What: After reporting second-quarter financials that outpaced industry watchers' predictions, shares in Ariad Pharmaceuticals (NASDAQ: ARIA) surged 12.5% higher today.
So what: Ariad Pharmaceuticals currently markets Iclusig, a $149,000 therapy for the treatment of chronic myeloid leukemia (CML) and Philadelphia chromosome positive acute lymphoblastic leukemia (Ph+ ALL), two rare blood and bone marrow diseases.
In the second quarter, Iclusig revenue was $65.3 million. Sales in the U.S. totaled $32.6 million, up 50% growth from last year, while sales overseas totaled $32.7 million, including a one-time $25 million payment from France tied to cumulative Iclusig shipments.
Thanks to the French payment and a licensing deal -- more on that in a minute -- Ariad Pharmaceuticals reported GAAP EPS of $0.56. However, given the one-time nature of these payments, investors should probably take that figure with a grain of salt.
The company also made progress advancing its second drug toward commercialization in the quarter. The company filed a rolling application for approval of brigatinib, a drug for the treatment of ALK-positive non-small cell lung cancer, or ALK-NSCLC. In trials, response rates for patients whose disease remains or has returned following Xalkori therapy have been solid, and that has management hoping for accelerated approval and priority review. The rolling filing is expected to be completed this quarter.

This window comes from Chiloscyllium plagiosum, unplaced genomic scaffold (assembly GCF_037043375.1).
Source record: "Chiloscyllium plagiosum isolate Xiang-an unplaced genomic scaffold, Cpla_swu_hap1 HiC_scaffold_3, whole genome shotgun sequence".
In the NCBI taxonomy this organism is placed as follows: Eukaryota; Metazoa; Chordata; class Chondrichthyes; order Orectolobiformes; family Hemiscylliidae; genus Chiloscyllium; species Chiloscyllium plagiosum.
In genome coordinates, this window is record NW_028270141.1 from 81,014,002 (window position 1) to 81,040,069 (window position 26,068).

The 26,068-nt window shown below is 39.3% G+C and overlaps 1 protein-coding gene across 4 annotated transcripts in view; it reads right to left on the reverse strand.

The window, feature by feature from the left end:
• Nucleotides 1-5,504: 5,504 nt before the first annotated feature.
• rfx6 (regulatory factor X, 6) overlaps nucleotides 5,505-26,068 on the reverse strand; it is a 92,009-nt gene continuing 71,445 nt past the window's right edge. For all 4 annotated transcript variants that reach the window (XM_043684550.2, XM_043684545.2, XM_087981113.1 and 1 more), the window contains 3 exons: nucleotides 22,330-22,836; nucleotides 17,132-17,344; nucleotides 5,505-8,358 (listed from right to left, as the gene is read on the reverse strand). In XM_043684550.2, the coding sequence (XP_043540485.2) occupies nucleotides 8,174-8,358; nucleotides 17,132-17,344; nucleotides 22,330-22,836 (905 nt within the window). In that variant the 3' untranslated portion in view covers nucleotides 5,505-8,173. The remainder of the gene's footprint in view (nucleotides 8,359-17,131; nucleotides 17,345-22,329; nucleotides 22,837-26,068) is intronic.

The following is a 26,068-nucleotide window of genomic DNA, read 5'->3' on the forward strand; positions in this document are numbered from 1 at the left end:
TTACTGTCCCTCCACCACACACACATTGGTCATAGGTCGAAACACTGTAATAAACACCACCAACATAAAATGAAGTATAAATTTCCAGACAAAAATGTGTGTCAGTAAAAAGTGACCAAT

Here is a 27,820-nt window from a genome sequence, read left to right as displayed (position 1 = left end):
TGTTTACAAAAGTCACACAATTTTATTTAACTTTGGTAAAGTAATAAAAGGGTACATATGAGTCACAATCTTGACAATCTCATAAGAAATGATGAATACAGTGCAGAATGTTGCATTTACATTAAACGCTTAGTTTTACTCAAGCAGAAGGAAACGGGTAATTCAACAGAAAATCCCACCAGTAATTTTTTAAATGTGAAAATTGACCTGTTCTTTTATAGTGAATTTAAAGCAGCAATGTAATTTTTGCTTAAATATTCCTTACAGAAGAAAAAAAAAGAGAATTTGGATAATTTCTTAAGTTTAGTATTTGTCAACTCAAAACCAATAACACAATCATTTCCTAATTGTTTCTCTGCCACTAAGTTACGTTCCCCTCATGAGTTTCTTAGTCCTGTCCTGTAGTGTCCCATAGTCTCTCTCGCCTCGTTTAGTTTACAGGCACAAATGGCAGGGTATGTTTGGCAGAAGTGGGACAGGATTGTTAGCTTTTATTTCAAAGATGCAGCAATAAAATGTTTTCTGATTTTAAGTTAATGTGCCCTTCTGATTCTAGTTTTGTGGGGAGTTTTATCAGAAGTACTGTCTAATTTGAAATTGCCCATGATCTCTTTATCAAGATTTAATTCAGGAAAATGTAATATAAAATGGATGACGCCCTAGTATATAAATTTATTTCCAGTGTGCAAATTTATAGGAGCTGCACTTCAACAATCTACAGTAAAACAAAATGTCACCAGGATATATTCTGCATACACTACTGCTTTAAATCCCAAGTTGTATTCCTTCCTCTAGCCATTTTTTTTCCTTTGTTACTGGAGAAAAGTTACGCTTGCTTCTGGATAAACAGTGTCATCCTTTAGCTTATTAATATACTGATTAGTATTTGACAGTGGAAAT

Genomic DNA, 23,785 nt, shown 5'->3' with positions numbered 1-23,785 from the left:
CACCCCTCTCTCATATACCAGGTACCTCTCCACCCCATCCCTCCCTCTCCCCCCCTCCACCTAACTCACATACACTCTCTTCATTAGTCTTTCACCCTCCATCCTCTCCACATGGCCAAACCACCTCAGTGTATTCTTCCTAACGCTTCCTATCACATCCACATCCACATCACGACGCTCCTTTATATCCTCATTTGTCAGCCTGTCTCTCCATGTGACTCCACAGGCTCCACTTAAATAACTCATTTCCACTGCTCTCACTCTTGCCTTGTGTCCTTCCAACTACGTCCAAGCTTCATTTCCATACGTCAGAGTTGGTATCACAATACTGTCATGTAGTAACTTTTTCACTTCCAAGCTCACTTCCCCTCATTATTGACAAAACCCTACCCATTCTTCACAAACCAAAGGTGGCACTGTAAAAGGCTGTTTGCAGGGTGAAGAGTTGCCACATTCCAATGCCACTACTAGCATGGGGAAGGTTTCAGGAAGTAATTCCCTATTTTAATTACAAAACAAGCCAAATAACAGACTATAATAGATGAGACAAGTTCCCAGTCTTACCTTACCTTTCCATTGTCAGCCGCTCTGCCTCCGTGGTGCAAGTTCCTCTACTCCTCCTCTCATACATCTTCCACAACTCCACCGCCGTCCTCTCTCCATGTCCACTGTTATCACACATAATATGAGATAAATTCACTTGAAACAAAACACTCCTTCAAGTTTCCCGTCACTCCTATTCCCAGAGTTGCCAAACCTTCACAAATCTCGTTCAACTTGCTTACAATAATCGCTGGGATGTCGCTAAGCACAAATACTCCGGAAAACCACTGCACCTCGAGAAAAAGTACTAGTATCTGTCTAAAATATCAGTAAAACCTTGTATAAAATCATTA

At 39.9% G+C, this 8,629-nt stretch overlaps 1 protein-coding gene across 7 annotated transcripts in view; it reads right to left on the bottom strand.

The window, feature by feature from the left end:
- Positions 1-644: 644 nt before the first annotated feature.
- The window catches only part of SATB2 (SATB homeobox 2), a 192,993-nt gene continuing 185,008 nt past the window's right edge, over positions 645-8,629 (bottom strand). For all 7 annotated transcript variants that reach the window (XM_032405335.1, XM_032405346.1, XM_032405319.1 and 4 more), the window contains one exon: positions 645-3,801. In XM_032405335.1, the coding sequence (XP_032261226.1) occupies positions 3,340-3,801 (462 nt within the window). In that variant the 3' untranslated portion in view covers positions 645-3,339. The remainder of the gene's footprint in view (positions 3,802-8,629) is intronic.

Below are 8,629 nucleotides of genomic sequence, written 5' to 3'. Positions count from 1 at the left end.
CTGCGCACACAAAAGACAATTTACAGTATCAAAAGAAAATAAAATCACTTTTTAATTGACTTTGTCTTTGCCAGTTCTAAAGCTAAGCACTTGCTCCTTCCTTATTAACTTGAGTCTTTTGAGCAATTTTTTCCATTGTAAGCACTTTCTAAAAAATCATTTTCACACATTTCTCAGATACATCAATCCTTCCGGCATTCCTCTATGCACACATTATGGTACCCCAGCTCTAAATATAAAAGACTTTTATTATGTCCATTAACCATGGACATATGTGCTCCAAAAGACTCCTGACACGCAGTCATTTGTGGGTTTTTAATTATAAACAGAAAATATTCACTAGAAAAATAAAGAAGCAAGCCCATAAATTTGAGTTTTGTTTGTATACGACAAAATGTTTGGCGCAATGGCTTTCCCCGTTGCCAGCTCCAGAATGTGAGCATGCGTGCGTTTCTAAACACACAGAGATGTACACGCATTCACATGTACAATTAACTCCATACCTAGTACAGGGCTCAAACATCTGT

Now what: Iclusig sales are making progress, and the company is making headway in bulking up its balance sheet. Last quarter, the company sold its European Iclusig business, including a license to market Iclusig in the region, to Incyte Corporation (INCY 1.80%). In return, Ariad Pharmaceuticals received about $140 million, plus 32% to 50% tiered royalties on future European sales of the drug. The deal resulted in the company recording $128.7 million in gain in the quarter.
The deal lifted Ariad Pharmaceuticals' cash to $278.5 million from $168.3 million exiting March, and that's good news for investors given that cash, coupled with cost-cutting, should give the company enough flexibility to roll out brigatinib if it wins approval.
Iclusig's growth and the chance to potentially launch brigatinib as soon as next year make Ariad Pharmaceuticals an intriguing company, but shares aren't cheap. The company's market cap is $1.8 billion, and that means if you back out the payment from France, it's trading at more than 10 times annualized Iclusig's sales. Also, despite the benefit of its cost-cutting measures, total operating expenses still represent 117% of sales last quarter.